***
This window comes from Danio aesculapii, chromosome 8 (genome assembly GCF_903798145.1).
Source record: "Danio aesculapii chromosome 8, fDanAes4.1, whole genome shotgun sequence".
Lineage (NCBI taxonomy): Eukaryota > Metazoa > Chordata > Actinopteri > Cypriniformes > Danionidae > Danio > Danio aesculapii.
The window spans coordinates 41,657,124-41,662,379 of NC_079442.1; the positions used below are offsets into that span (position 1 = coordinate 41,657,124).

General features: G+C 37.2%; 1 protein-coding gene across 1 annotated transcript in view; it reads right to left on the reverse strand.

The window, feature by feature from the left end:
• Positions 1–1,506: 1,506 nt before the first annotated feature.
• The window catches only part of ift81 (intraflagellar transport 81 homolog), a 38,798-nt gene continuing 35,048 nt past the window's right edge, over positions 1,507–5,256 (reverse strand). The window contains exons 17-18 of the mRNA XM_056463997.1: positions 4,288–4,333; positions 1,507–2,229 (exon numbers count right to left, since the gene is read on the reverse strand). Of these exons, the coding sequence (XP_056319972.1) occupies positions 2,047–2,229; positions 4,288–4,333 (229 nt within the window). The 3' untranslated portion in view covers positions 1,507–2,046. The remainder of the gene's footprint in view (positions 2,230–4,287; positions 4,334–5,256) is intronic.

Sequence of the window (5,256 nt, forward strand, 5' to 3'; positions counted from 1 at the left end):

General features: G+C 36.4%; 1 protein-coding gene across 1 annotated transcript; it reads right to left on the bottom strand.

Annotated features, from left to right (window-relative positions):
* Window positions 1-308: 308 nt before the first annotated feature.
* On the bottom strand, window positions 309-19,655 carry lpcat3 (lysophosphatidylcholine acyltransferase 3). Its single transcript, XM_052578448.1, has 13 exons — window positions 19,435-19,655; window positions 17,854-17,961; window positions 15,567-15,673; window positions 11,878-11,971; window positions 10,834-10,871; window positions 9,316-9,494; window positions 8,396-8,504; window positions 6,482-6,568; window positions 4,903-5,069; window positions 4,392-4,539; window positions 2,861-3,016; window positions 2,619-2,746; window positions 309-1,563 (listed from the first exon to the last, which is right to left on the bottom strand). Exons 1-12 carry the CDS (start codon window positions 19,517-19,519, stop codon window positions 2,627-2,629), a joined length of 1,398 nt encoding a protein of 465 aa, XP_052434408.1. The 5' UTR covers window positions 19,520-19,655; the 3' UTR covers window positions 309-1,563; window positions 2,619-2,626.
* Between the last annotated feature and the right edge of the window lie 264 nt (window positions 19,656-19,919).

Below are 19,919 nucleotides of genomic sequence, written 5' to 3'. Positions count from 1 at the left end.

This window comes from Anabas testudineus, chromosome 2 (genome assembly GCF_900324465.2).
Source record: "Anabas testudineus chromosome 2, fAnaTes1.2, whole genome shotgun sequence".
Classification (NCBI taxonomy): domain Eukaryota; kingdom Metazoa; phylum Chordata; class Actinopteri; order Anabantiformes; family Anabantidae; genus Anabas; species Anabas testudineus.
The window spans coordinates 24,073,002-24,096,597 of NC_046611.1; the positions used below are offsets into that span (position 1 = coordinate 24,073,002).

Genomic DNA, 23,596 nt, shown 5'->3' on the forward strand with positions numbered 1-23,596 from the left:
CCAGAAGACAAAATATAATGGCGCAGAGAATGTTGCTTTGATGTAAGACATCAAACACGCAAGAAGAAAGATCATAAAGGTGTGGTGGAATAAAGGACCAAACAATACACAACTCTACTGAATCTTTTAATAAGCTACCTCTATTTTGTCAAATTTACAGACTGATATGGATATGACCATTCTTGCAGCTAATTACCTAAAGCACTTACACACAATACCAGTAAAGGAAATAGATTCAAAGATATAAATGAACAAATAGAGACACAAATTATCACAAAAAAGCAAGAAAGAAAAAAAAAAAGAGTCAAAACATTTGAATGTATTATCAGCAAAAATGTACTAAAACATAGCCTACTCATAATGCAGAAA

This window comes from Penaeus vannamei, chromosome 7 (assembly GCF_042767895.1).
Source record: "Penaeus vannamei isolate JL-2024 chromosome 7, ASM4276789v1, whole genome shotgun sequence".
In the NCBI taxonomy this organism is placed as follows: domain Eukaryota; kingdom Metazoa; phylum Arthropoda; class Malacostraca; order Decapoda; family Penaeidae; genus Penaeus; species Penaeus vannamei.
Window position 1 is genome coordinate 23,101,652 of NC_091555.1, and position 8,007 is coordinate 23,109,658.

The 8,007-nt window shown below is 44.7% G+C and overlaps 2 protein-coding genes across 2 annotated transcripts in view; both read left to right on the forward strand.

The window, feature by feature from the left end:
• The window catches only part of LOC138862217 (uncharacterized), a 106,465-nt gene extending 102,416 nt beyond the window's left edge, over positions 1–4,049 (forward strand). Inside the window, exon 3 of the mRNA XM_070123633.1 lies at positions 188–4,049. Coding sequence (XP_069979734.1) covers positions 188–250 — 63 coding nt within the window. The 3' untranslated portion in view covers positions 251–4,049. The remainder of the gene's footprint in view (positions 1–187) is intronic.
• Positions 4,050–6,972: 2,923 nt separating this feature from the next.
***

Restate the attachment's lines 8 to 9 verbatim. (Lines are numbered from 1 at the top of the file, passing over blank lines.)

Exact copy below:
• The window catches only part of ift81 (intraflagellar transport 81 homolog), a 38,798-nt gene continuing 35,048 nt past the window's right edge, over positions 1,507–5,256 (reverse strand). The window contains exons 17-18 of the mRNA XM_056463997.1: positions 4,288–4,333; positions 1,507–2,229 (exon numbers count right to left, since the gene is read on the reverse strand). Of these exons, the coding sequence (XP_056319972.1) occupies positions 2,047–2,229; positions 4,288–4,333 (229 nt within the window). The 3' untranslated portion in view covers positions 1,507–2,046. The remainder of the gene's footprint in view (positions 2,230–4,287; positions 4,334–5,256) is intronic.

Sequence of the window (5,256 nt, forward strand, 5' to 3'; positions counted from 1 at the left end):